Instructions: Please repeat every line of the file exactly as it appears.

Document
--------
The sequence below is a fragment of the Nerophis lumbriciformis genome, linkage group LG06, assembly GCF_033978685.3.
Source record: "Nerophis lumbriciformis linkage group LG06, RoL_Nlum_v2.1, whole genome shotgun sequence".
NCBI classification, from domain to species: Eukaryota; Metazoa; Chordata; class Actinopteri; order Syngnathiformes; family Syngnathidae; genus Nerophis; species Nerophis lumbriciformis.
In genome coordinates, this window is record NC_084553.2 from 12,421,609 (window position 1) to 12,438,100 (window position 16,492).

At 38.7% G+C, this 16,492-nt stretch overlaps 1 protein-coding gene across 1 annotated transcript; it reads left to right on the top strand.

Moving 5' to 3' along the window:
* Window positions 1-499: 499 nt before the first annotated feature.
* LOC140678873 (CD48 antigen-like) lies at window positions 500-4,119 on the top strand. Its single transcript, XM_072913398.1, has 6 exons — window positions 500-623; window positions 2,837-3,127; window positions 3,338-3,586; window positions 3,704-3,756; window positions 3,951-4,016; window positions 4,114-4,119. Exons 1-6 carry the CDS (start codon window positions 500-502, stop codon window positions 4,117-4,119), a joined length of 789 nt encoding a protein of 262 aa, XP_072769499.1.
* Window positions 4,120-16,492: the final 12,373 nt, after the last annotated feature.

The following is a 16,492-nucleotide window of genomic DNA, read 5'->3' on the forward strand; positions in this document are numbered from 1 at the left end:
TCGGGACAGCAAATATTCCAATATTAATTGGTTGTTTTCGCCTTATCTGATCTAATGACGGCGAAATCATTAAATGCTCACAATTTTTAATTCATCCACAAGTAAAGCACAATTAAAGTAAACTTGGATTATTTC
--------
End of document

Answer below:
The sequence below is a fragment of the Nerophis lumbriciformis genome, linkage group LG06, assembly GCF_033978685.3.
Source record: "Nerophis lumbriciformis linkage group LG06, RoL_Nlum_v2.1, whole genome shotgun sequence".
NCBI classification, from domain to species: Eukaryota; Metazoa; Chordata; class Actinopteri; order Syngnathiformes; family Syngnathidae; genus Nerophis; species Nerophis lumbriciformis.
In genome coordinates, this window is record NC_084553.2 from 12,421,609 (window position 1) to 12,438,100 (window position 16,492).

At 38.7% G+C, this 16,492-nt stretch overlaps 1 protein-coding gene across 1 annotated transcript; it reads left to right on the top strand.

Moving 5' to 3' along the window:
* Window positions 1-499: 499 nt before the first annotated feature.
* LOC140678873 (CD48 antigen-like) lies at window positions 500-4,119 on the top strand. Its single transcript, XM_072913398.1, has 6 exons — window positions 500-623; window positions 2,837-3,127; window positions 3,338-3,586; window positions 3,704-3,756; window positions 3,951-4,016; window positions 4,114-4,119. Exons 1-6 carry the CDS (start codon window positions 500-502, stop codon window positions 4,117-4,119), a joined length of 789 nt encoding a protein of 262 aa, XP_072769499.1.
* Window positions 4,120-16,492: the final 12,373 nt, after the last annotated feature.

The following is a 16,492-nucleotide window of genomic DNA, read 5'->3' on the forward strand; positions in this document are numbered from 1 at the left end:
TCGGGACAGCAAATATTCCAATATTAATTGGTTGTTTTCGCCTTATCTGATCTAATGACGGCGAAATCATTAAATGCTCACAATTTTTAATTCATCCACAAGTAAAGCACAATTAAAGTAAACTTGGATTATTTC